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Old 07-31-2001, 03:24 PM   #1
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Lightbulb "Q" and the Synoptic Gospels

In my quest to understand how the "official" canon was assembled I eventually stumbled upon the "synoptic problem" as well as the famous "Q" hypothesis.

So, bearing in mind that I am far from an expert, I am curious to hear everyone's take on the "synoptic problem" and "Q".

Does everyone think that the parts that do agree in Matthew, Mark, Luke, & John all spring from a common source--possibly "Q"? If so, how do you explain the many parts that do not agree?

Or, is "Q" just an attempt by Christian scholars to corroborate the common threads and explain away the Gospel errancy?

On that note, I also offer two book reviews that some might find of interest:

The Gospel Behind The Gospels, edited by Ronald A. Piper.

This book is a compellation of sixteen studies which present an international perspective on the whole "Q" hypothesis. These sixteen gospel scholars move this debate into the next century. Topics covered include: Q's existence, its relationship to Mark's gospel and to the Gospel of Thomas, its alleged genre, its redactional history, reference to the Son of Man and to prophetic traditions, its social history , a feminist analysis of Q, and its relation to the historical Jesus.

I'll warn you upfront, this compellation is a hard read and I would not suggest this book to a novice. Also, due to it's price, one might be better served locating it at a local library.

The second book is:The New Testament: A Historical Introduction to the Early Christian Writings by Bart D. Ehrman.

This book is an introductory text to the New Testament and I highly recommend it--especially to the novice. Professor Ehrman states from the beginning that his book is written from a historical stance. That being said, he specifically avoids trying to judge whether or not the New T is "divinely" inspired. Basically, the reader is left to decide for themselves.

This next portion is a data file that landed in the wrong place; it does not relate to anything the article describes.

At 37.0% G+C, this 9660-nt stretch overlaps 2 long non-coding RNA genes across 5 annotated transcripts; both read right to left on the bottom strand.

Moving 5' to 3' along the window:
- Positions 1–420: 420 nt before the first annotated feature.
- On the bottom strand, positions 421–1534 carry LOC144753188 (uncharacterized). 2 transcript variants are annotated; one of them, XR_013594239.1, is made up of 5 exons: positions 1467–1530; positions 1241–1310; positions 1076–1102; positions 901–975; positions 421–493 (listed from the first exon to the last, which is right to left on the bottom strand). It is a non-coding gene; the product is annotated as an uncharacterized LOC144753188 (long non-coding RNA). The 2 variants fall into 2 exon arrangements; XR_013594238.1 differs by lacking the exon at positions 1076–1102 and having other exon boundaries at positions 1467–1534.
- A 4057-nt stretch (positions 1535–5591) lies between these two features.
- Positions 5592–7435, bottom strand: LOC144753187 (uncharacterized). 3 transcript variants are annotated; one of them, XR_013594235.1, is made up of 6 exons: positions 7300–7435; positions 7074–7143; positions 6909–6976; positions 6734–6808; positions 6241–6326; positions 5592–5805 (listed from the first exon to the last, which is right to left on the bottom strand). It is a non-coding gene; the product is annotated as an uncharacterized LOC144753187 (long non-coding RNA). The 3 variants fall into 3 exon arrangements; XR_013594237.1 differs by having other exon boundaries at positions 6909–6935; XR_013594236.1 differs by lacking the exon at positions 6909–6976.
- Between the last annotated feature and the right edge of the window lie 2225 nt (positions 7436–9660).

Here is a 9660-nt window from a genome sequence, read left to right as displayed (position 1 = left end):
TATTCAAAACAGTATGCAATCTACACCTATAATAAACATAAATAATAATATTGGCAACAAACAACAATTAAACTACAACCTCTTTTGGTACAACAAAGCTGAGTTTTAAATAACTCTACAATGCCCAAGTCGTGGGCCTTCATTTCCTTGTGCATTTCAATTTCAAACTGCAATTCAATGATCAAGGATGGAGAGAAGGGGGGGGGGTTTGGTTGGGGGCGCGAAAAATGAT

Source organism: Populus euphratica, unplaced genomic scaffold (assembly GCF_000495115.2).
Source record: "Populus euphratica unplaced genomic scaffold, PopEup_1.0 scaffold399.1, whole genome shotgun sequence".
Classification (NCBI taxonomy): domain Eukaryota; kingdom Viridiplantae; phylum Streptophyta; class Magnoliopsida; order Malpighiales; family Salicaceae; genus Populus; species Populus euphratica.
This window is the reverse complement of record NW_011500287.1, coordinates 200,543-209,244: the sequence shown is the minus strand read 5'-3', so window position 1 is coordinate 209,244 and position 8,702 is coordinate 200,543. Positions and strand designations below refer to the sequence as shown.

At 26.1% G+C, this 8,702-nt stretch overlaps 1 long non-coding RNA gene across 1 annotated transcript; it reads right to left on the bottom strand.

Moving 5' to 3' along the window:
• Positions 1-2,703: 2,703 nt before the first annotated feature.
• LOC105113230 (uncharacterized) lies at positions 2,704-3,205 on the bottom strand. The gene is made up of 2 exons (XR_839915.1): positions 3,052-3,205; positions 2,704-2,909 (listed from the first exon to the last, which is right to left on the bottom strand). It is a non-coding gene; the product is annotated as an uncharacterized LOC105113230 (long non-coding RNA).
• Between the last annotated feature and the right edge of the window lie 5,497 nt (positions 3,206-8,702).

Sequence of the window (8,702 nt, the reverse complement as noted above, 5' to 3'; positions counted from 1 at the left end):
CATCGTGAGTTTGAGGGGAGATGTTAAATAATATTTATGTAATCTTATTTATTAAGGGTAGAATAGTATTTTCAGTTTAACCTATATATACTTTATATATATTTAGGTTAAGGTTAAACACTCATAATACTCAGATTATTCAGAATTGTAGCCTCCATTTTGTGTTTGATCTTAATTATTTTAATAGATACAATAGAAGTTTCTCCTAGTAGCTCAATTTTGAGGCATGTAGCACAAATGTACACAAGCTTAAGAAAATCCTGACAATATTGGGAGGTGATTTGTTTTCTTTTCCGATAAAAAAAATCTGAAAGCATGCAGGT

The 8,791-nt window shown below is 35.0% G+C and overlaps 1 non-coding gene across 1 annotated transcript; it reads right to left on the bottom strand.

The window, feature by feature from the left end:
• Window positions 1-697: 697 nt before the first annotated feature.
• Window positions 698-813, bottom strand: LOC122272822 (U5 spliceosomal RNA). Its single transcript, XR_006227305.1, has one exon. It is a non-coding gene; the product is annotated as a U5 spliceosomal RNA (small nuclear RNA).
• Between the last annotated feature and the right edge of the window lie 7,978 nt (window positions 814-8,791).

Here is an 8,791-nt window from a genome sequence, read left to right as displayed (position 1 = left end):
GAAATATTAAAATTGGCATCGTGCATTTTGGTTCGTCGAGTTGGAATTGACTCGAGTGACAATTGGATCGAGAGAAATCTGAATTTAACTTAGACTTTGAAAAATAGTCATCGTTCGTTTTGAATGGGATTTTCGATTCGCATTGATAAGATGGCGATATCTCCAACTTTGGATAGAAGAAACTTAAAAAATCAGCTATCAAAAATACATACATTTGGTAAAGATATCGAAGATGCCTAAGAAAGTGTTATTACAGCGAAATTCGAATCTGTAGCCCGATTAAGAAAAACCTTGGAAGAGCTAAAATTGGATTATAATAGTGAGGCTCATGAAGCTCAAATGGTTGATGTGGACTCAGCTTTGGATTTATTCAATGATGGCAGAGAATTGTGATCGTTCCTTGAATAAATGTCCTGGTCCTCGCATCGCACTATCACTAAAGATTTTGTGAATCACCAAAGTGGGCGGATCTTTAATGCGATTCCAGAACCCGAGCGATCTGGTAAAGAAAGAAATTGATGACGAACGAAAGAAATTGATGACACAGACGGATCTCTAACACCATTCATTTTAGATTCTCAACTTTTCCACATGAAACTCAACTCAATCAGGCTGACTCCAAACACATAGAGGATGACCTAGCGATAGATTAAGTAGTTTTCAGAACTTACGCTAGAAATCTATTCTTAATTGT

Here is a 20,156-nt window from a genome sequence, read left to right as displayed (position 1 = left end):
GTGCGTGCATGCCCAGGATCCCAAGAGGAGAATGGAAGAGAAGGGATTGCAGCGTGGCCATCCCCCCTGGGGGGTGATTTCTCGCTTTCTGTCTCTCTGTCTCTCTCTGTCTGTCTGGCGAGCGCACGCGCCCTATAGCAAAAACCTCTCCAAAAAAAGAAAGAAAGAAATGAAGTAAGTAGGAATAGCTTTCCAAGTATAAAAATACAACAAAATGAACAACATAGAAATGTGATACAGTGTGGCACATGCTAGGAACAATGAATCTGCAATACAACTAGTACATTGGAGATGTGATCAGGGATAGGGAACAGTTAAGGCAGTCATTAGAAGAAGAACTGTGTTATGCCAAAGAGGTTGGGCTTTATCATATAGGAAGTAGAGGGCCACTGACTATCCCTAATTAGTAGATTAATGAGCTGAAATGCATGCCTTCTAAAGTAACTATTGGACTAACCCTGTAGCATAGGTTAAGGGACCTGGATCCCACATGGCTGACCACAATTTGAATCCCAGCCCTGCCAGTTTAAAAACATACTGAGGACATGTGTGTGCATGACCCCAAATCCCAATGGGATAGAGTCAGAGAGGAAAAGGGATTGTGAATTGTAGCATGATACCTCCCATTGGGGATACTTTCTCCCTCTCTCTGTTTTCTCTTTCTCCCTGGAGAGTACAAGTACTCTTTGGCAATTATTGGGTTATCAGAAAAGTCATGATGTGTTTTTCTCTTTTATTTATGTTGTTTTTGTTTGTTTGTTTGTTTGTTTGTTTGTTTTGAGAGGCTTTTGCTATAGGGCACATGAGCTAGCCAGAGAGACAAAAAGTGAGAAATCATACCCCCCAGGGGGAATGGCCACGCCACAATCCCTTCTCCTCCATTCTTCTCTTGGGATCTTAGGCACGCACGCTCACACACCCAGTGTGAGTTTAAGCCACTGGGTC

This book is well written and is easy to understand. It covers the formation of the the New Testament, the "synoptic problem" and a brief discussion on "Q". Throughout the text he tries to show the readers "why scholars say what they say" regarding a particular stance. He then leaves it up to the reader to form an individual opinion. Also, every chapter ends with suggested readings in case one wishes to research further.

I liked the second book so much I plan on buying it!

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Old 07-31-2001, 03:55 PM   #2
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These links should work better.

The Gospel Behind The Gospels, edited by Ronald A. Piper.

The New Testament: A Historical Introduction to the Early Christian Writings by Bart D. Ehrman.

I don't think that 'Q' is necessarily a Christian construction, although some Christians try to make use of it. I was impressed with the arguments on the anti-Q site on Fatigue in the Synoptics.
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Old 07-31-2001, 05:58 PM   #3
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Q has nothing to do with the errancy of the Bible. Indeed, conservative Christians tend to be opposed to Q. This is because Q in recent scholarship has been taken to represent the views of those who did not believe Jesus to be a Messiah or God.